The other animals rescued with Rambo were soon adopted but not Rambo who continued his rage filled aggression. A year passed, his rage seemed unabated, advice from breeders was to put him down but Kath Stevens, founder of (CAS) and others at the sanctuary persisted "at Catskill Animal Sanctuary, the mantra "in his own way, at his own pace" describes our healing process. And so we waited, speaking gently to the explosive boy and protecting ourselves from injury".

During his second year at (CAS) Rambo's attacks became less frequent and less intense.

One day Rambo showed what a gentle soul lay beneath all the aggression when he came to the rescue of two turkeys, Cliff, who was blind, and Chuck who befriended and protected him. During the daytime the two birds were taken to a spacious enclosure and brought back to their stall at night.

However one bitter cold night in November this routine was forgotten.

In Kathy's own words here is what happened:

"One bitter wet evening, my dog Murphy and I rushed to the barn for night check. Rambo lay in the barn aisle just outside his pal Dino's stall (we had abandoned our effort to enclose him in his own space). On this night Rambo stood and looked me straight in the eye, wanting a treat. I obliged with a pear procured from the kitchen, then walked over to Chester to begin my rounds"

"All was well at CAS. Or so I thought."

As I did each evening, I turned around at the end of the long aisle to call goodnight to my friends. But before the first name left my lips, Rambo charged up to me, stopped dead, looked up with is great yellow eyes and bleated. "Something's wrong," he said. No matter that what he in fact said was "Baaa-hh" . . . his communication was perfectly and instantly clear. It was the first time I'd heard his voice.

"What?" I asked him. "Show me what's wrong."

The proud beast marched half-way down the aisle and made a 90-degree turn into the empty turkey stall.

The turkeys!! In the frenzy of a hectic day, we'd forgotten to bring them in.

Stunned by what I'd witnessed, but concerned about the birds, I thanked our guard sheep and ran out to the turkey yard, accompanied by Rambo and Murphy, Chuck was cowering at one end of their enclosure, his head tucked in a futile effort to stay warm. Cliff was outside their pen, motionless in a shallow puddle.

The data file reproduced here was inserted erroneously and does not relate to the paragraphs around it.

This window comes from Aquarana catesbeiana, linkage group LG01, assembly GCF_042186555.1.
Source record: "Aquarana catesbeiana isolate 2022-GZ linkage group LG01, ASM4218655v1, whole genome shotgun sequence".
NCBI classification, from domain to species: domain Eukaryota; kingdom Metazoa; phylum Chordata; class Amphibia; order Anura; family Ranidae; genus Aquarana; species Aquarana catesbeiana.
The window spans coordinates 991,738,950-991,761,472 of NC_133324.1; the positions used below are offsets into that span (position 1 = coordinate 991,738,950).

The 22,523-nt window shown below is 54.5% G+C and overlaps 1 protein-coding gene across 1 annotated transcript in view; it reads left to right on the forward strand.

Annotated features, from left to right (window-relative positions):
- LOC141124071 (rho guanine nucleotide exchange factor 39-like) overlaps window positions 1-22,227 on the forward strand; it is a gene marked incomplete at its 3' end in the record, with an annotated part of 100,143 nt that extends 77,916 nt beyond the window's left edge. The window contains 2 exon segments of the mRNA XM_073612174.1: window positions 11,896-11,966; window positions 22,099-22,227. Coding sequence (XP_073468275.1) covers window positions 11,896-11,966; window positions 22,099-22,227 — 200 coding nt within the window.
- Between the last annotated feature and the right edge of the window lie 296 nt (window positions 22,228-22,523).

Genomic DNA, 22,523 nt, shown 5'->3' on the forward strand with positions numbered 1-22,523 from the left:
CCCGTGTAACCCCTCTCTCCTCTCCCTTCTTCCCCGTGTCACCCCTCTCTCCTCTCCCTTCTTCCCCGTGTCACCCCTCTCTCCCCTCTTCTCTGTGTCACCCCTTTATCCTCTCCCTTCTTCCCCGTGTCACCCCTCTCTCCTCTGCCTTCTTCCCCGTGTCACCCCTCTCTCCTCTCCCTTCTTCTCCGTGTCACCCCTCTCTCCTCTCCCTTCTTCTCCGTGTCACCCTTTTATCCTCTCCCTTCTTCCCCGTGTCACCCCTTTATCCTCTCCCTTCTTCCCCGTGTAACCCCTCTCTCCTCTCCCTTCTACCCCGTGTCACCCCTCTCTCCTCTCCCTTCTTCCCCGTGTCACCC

"Oh, my boy, I am so sorry," I whispered as I approached Cliff. Scooping the animal into my arms, I carried him into his dry, safe space, Rambo at my side the entire time. We repeated the process with Chuck. I toweled off the birds, kissed them on their rubbery heads, checked food and water and closed the door behind me.

"It was time to thank Rambo. In the darkened, hushed barn aisle, I sat on my knees and looked deeply into his eyes. "Thank you, Rambo. Thank you for telling me about the turkeys. What a good job you did. . . what a good, good job." I took his face in my hands as teared rolled down my cheeks."

"What had just happened? That a sheep was aware that the turkeys were outside was impressive enough. That he figured out how to tell a human blew me away. But most astoundingly, Rambo had just shown concern for two animals of a different species, and had known that I would help them. Rambo, the sheep full of rage, seemed to know the compassionate purpose of Catskill Animal Sanctuary. Rambo had empathy. My head was spinning. Was this possible? I took his face in my hands. "Okay, boy," I whispered, looking into his eyes. "If this is who you are, you've got a big job ahead of you."

Rambo continues his deeds of altruism as he welcomes new animals to the sanctuary, comforts those who are sick including helping a depressed pig to eventually leave his self imposed confinement in his stall.